The Gift of Becoming an Indie Writer
When I first made my novel available for sale, I expected a lot of things. The first was that almost no one would buy the damned thing. The next was that those who did would hate it. The surprise in my experience, however, didn’t come from my expectations being proven wrong; instead it came from the things that followed that I never gave any thought to one way or another.
Despite how it must seem online, I’m not a very social person. It’s not that I’m anti-social, it’s that I just don’t think about life in terms of human interaction. That is probably a terrible thing for a writer to admit . . . though I suppose observations have gotten me a long way both in my writing as well as my ability to “socialize” in the “real” world. My point is that I never considered I might, through publishing, make friends.
But that is exactly what happened.
It first started with S.M Boyce, author of Lichgates. An acquaintance I’d made through a critique site recommended I check out her blog. Immediately I fell in love with her voice. I read some of her reviews and thought: she’s obviously an intelligent writer, while at the same time remaining a book lover with a respect for the vision of other writers. I knew immediately I’d found a rare gem, though I had no idea that this immediate connection would turn into an invaluable friendship.
We ended up reading each other’s books. I have to admit that by the time I finished reading her creative and unique epic fantasy, I could only be shocked that she enjoyed my story as well. She was so talented. Not only that, but as we exchanged notes and got to know each other, I learned that not only was she a brilliant writer, but she was an amazing person, someone I immediately felt comfortable with, and someone who could easily make me laugh. Not even six months later, and she’s become a close friend. In fact, we MIGHT even have the opportunity to meet while I’m on vacation this summer!
It didn’t stop with Boyce, though. I met other amazing people through twitter: Robert Zimmermann, the host of this blog, is someone I can always talk openly and honestly with, and someone who always encourages me. He’s laid back; I can just be myself when I’m talking to him without worrying about saying something wrong (which is a luxury I rarely have, being as socially-inept as I am!). There was Brandon Luffman, who is not only an intelligent author, but who is an amazing support. Jason Scott Sharp, another author I met through publishing, is a brilliant mind and a kind heart; it’s rare to meet someone who cares so much for others and who is so accepting of people no matter how their beliefs may differ from their own. He’s a true example of the meaning of acceptance, while still being true to himself. He is a man who is confident enough in his beliefs to respect his own beliefs while at the same time accepting and respecting the beliefs of others.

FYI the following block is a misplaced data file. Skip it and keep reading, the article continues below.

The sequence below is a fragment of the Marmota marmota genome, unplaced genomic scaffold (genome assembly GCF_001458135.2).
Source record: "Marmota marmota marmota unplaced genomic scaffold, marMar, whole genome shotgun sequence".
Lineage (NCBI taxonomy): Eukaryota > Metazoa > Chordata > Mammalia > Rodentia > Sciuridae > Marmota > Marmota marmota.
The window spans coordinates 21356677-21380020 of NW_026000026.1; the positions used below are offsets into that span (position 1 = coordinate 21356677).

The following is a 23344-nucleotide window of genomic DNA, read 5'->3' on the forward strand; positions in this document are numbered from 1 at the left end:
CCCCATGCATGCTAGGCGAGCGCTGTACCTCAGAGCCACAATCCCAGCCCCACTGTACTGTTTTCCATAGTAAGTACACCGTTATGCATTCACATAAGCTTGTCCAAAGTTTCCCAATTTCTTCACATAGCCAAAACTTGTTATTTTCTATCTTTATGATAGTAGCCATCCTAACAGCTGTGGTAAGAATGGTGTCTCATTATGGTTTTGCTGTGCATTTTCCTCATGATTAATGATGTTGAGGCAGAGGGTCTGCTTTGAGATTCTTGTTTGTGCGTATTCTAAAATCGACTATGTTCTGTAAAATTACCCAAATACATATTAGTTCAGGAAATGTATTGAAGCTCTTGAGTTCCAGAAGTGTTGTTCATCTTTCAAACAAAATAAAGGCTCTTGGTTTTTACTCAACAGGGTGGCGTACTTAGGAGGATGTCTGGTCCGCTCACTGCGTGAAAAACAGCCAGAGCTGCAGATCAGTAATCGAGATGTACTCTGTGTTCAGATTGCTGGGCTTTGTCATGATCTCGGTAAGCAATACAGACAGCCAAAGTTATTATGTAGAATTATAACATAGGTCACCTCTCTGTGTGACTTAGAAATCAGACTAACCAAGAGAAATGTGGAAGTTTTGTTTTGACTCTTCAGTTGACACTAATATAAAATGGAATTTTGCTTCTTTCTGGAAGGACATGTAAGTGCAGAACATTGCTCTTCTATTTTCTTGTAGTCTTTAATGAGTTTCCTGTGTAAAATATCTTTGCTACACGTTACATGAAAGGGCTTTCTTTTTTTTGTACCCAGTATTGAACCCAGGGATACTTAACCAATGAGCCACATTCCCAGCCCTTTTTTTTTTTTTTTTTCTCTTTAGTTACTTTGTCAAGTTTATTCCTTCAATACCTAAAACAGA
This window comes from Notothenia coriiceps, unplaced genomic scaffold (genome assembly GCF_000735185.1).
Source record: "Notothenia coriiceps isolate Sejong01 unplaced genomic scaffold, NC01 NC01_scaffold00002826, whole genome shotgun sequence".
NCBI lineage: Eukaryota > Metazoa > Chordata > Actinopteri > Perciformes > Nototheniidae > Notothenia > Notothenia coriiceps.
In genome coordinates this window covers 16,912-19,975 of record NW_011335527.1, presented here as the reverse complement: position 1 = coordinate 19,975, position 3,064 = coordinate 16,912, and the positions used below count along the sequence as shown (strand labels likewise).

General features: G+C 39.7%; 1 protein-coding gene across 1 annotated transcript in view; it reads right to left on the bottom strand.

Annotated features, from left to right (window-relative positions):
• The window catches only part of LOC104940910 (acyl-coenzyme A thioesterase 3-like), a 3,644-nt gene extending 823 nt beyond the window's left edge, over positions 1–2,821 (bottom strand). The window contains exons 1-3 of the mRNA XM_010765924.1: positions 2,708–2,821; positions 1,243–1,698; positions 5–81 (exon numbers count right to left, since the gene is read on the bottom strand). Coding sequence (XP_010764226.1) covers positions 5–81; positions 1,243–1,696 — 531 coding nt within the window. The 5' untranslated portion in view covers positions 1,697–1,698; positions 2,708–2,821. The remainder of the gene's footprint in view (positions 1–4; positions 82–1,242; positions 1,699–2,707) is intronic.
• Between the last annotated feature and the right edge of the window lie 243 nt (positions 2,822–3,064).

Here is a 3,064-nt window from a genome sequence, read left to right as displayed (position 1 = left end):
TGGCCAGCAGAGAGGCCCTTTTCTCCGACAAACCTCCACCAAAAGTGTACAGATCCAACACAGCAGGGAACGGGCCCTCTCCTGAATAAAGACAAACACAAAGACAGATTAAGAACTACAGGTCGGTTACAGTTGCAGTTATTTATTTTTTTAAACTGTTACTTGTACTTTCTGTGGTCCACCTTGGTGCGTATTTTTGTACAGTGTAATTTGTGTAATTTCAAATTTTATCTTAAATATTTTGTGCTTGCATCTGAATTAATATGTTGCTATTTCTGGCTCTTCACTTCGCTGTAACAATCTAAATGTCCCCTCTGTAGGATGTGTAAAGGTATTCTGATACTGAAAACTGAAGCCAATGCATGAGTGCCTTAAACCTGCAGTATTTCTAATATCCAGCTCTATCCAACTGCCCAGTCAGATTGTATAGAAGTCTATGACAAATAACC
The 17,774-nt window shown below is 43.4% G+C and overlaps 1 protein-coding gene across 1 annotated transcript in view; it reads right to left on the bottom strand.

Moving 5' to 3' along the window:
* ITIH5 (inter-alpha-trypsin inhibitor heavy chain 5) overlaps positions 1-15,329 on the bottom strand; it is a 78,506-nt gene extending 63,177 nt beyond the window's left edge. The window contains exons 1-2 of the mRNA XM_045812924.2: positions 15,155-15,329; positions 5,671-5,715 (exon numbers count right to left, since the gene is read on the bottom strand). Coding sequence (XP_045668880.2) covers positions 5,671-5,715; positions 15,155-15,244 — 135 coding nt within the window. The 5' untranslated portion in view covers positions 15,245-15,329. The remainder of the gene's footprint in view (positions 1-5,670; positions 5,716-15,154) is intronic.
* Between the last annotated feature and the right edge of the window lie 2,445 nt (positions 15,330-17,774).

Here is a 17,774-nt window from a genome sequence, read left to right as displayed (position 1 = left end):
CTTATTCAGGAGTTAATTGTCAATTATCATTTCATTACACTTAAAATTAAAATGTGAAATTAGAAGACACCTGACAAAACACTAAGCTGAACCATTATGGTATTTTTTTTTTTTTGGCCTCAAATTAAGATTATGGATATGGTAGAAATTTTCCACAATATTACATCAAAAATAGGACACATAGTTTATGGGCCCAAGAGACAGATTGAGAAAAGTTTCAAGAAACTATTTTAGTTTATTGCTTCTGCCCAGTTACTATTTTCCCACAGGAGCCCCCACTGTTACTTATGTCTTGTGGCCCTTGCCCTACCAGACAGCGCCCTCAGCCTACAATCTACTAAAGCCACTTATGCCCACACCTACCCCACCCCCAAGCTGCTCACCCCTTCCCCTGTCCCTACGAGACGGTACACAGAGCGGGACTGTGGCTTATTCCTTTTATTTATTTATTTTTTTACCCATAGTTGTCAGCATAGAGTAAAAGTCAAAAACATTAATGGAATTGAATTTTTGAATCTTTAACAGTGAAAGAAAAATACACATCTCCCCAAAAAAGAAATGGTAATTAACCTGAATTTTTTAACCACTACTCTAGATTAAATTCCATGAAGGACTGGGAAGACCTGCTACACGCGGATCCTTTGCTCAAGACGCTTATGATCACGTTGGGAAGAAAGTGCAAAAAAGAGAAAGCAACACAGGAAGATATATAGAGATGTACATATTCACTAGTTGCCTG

The list of talented and supportiveIndiesdoesn’t stop there. I’ve connected with Christie Rich, Noree Cosper, Jessica Fortunato, Amber Lynn Natusch, Kayla Curry, Hope Collier, Nikki Jefford, Thomas Winship, and Valerie King. I’ve been reading their books and find myself over and over again so thrilled to realize what a magnet I am for talented, good-hearted people. Not only have I made good friends, but I’ve found amazing reading material!
Even beyond that, I’ve met other supportive friends, some of whom aren’t writers or haven’t yet published (such as Mini Chakma, Riley Ford, Samantha LaFantasie, Felicia Wetzig, Rainy Kaye, and Jennifer Sosniak). I fear I’m only scratching the surface of a very long list! Point is, they’ve all supported me in some way or another—sharing my tweets or Facebook posts, telling others about my book, making suggestions for me to improve my writing, being friends I can vent to when I’m feeling down or frustrated or angry, being friends I can share good news with (knowing they will be happy for me and appreciate the meaning of my accomplishments). I’m so lucky to have all of them. They have been one of the biggest gifts of self-publishing and the biggest surprise of all, as this isn’t something I could have even dreamed into existence. I only hope to be as good a friend to them as they have been to me.
So while I’ve had many great experiences in becoming an Indie writer, I feel these friendships have defined my experience, have made it what it is. I’m so thankful for them. For those getting into Indie publishing, I hope they can experience the joy and support of Indie friendships, because while they call it independent publishing, I have to say there hasn’t been much independent about it. I haven’t felt alone in this, not at all.
Click Picture for book description
Click Picture for book description
The author of this post would like to giveaway an ebook copy of the both The Forever Girl AND the novella Her Sweetest Downfall (soon to be released) to one lucky commenter. To enter, please leave a thoughtful (maybe even discussion worthy) comment on this post. Be sure to provide your email as well, so I can have the author contact you if you win. 🙂
Giveaway ends 12:01AM July 18th
About the Author:
Rebecca Hamilton writes Paranormal Fantasy, Horror, and Literary Fiction. She lives in Florida with her husband and three kids, along with multiple writing personalities that range from morbid to literary. She enjoys dancing with her kids to television show theme songs and would love the beach if it weren’t for the sand. Having a child diagnosed with autism has inspired her to illuminate the world through the eyes of characters who see things differently.
To learn more about Autism Spectrum Disorder, please visit AutisticAdvocacy.org.
Rebecca Hamilton is represented by the ever-more-amazing Rossano Trentin of TZLA.
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